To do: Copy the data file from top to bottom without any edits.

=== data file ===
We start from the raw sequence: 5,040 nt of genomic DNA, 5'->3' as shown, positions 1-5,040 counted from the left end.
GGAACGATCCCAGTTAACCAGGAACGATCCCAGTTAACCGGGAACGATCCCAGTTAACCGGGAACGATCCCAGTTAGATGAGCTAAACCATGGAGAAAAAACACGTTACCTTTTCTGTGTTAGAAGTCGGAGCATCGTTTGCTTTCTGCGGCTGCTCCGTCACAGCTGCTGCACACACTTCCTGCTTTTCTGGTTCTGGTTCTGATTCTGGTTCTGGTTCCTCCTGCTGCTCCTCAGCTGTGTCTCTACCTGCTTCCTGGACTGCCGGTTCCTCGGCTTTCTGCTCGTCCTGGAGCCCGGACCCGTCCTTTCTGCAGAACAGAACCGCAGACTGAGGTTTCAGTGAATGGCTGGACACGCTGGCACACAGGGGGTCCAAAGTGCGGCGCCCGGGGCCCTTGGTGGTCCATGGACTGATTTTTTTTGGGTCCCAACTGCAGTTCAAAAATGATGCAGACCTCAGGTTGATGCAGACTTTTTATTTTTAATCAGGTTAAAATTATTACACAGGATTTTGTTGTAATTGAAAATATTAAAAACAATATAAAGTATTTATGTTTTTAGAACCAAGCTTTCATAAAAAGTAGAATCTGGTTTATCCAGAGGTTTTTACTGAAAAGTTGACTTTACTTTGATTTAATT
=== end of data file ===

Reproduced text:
We start from the raw sequence: 5,040 nt of genomic DNA, 5'->3' as shown, positions 1-5,040 counted from the left end.
GGAACGATCCCAGTTAACCAGGAACGATCCCAGTTAACCGGGAACGATCCCAGTTAACCGGGAACGATCCCAGTTAGATGAGCTAAACCATGGAGAAAAAACACGTTACCTTTTCTGTGTTAGAAGTCGGAGCATCGTTTGCTTTCTGCGGCTGCTCCGTCACAGCTGCTGCACACACTTCCTGCTTTTCTGGTTCTGGTTCTGATTCTGGTTCTGGTTCCTCCTGCTGCTCCTCAGCTGTGTCTCTACCTGCTTCCTGGACTGCCGGTTCCTCGGCTTTCTGCTCGTCCTGGAGCCCGGACCCGTCCTTTCTGCAGAACAGAACCGCAGACTGAGGTTTCAGTGAATGGCTGGACACGCTGGCACACAGGGGGTCCAAAGTGCGGCGCCCGGGGCCCTTGGTGGTCCATGGACTGATTTTTTTTGGGTCCCAACTGCAGTTCAAAAATGATGCAGACCTCAGGTTGATGCAGACTTTTTATTTTTAATCAGGTTAAAATTATTACACAGGATTTTGTTGTAATTGAAAATATTAAAAACAATATAAAGTATTTATGTTTTTAGAACCAAGCTTTCATAAAAAGTAGAATCTGGTTTATCCAGAGGTTTTTACTGAAAAGTTGACTTTACTTTGATTTAATT